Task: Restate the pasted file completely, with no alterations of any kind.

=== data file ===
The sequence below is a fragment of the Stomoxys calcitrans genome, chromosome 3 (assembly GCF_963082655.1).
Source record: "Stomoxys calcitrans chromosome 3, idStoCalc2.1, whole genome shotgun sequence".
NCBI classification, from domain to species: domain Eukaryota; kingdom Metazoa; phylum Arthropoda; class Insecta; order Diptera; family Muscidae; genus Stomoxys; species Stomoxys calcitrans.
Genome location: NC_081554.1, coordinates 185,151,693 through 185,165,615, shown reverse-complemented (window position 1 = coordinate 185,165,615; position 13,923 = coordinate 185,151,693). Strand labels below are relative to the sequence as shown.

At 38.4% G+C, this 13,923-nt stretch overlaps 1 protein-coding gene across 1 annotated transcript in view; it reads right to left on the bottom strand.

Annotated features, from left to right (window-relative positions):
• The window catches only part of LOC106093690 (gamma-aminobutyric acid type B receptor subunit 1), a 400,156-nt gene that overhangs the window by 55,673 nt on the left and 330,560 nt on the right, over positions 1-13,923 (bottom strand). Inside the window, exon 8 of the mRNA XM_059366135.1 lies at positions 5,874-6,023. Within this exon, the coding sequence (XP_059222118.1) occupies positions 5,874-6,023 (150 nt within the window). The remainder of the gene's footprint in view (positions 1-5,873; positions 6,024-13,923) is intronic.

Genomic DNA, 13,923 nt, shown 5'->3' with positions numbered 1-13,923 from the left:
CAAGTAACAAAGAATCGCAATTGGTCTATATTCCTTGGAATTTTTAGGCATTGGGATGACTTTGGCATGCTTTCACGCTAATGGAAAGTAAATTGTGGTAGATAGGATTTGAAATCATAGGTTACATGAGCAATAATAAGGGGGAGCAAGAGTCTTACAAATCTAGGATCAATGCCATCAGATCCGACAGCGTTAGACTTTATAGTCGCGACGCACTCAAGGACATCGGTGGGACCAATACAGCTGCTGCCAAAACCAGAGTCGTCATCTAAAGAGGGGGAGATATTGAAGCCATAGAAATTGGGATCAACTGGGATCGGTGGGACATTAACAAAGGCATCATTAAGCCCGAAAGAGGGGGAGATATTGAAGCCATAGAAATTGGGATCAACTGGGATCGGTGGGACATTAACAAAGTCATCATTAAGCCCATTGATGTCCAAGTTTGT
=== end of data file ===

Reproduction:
The sequence below is a fragment of the Stomoxys calcitrans genome, chromosome 3 (assembly GCF_963082655.1).
Source record: "Stomoxys calcitrans chromosome 3, idStoCalc2.1, whole genome shotgun sequence".
NCBI classification, from domain to species: domain Eukaryota; kingdom Metazoa; phylum Arthropoda; class Insecta; order Diptera; family Muscidae; genus Stomoxys; species Stomoxys calcitrans.
Genome location: NC_081554.1, coordinates 185,151,693 through 185,165,615, shown reverse-complemented (window position 1 = coordinate 185,165,615; position 13,923 = coordinate 185,151,693). Strand labels below are relative to the sequence as shown.

At 38.4% G+C, this 13,923-nt stretch overlaps 1 protein-coding gene across 1 annotated transcript in view; it reads right to left on the bottom strand.

Annotated features, from left to right (window-relative positions):
• The window catches only part of LOC106093690 (gamma-aminobutyric acid type B receptor subunit 1), a 400,156-nt gene that overhangs the window by 55,673 nt on the left and 330,560 nt on the right, over positions 1-13,923 (bottom strand). Inside the window, exon 8 of the mRNA XM_059366135.1 lies at positions 5,874-6,023. Within this exon, the coding sequence (XP_059222118.1) occupies positions 5,874-6,023 (150 nt within the window). The remainder of the gene's footprint in view (positions 1-5,873; positions 6,024-13,923) is intronic.

Genomic DNA, 13,923 nt, shown 5'->3' with positions numbered 1-13,923 from the left:
CAAGTAACAAAGAATCGCAATTGGTCTATATTCCTTGGAATTTTTAGGCATTGGGATGACTTTGGCATGCTTTCACGCTAATGGAAAGTAAATTGTGGTAGATAGGATTTGAAATCATAGGTTACATGAGCAATAATAAGGGGGAGCAAGAGTCTTACAAATCTAGGATCAATGCCATCAGATCCGACAGCGTTAGACTTTATAGTCGCGACGCACTCAAGGACATCGGTGGGACCAATACAGCTGCTGCCAAAACCAGAGTCGTCATCTAAAGAGGGGGAGATATTGAAGCCATAGAAATTGGGATCAACTGGGATCGGTGGGACATTAACAAAGGCATCATTAAGCCCGAAAGAGGGGGAGATATTGAAGCCATAGAAATTGGGATCAACTGGGATCGGTGGGACATTAACAAAGTCATCATTAAGCCCATTGATGTCCAAGTTTGT